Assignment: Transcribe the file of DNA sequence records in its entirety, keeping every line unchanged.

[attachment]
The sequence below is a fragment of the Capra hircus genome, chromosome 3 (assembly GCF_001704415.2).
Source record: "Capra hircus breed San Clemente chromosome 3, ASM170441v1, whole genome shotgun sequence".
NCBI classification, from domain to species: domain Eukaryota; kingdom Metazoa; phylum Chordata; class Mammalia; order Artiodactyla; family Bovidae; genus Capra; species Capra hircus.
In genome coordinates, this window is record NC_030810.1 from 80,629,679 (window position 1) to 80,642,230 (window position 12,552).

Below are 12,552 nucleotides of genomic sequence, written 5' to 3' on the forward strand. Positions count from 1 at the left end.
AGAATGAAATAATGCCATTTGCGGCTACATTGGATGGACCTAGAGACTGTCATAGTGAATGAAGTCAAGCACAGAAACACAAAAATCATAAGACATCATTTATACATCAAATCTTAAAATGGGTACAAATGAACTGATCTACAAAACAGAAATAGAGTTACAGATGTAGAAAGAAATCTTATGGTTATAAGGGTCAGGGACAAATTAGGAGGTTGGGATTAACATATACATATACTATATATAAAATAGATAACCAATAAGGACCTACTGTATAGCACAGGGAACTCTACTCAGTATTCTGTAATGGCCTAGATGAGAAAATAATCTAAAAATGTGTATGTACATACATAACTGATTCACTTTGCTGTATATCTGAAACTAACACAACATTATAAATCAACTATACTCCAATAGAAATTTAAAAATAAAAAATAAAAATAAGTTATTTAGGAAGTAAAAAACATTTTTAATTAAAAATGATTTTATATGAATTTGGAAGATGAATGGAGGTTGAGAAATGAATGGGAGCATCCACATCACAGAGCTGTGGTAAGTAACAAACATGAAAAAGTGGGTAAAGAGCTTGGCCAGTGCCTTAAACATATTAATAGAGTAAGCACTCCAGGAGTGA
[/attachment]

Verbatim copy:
The sequence below is a fragment of the Capra hircus genome, chromosome 3 (assembly GCF_001704415.2).
Source record: "Capra hircus breed San Clemente chromosome 3, ASM170441v1, whole genome shotgun sequence".
NCBI classification, from domain to species: domain Eukaryota; kingdom Metazoa; phylum Chordata; class Mammalia; order Artiodactyla; family Bovidae; genus Capra; species Capra hircus.
In genome coordinates, this window is record NC_030810.1 from 80,629,679 (window position 1) to 80,642,230 (window position 12,552).

Below are 12,552 nucleotides of genomic sequence, written 5' to 3' on the forward strand. Positions count from 1 at the left end.
AGAATGAAATAATGCCATTTGCGGCTACATTGGATGGACCTAGAGACTGTCATAGTGAATGAAGTCAAGCACAGAAACACAAAAATCATAAGACATCATTTATACATCAAATCTTAAAATGGGTACAAATGAACTGATCTACAAAACAGAAATAGAGTTACAGATGTAGAAAGAAATCTTATGGTTATAAGGGTCAGGGACAAATTAGGAGGTTGGGATTAACATATACATATACTATATATAAAATAGATAACCAATAAGGACCTACTGTATAGCACAGGGAACTCTACTCAGTATTCTGTAATGGCCTAGATGAGAAAATAATCTAAAAATGTGTATGTACATACATAACTGATTCACTTTGCTGTATATCTGAAACTAACACAACATTATAAATCAACTATACTCCAATAGAAATTTAAAAATAAAAAATAAAAATAAGTTATTTAGGAAGTAAAAAACATTTTTAATTAAAAATGATTTTATATGAATTTGGAAGATGAATGGAGGTTGAGAAATGAATGGGAGCATCCACATCACAGAGCTGTGGTAAGTAACAAACATGAAAAAGTGGGTAAAGAGCTTGGCCAGTGCCTTAAACATATTAATAGAGTAAGCACTCCAGGAGTGA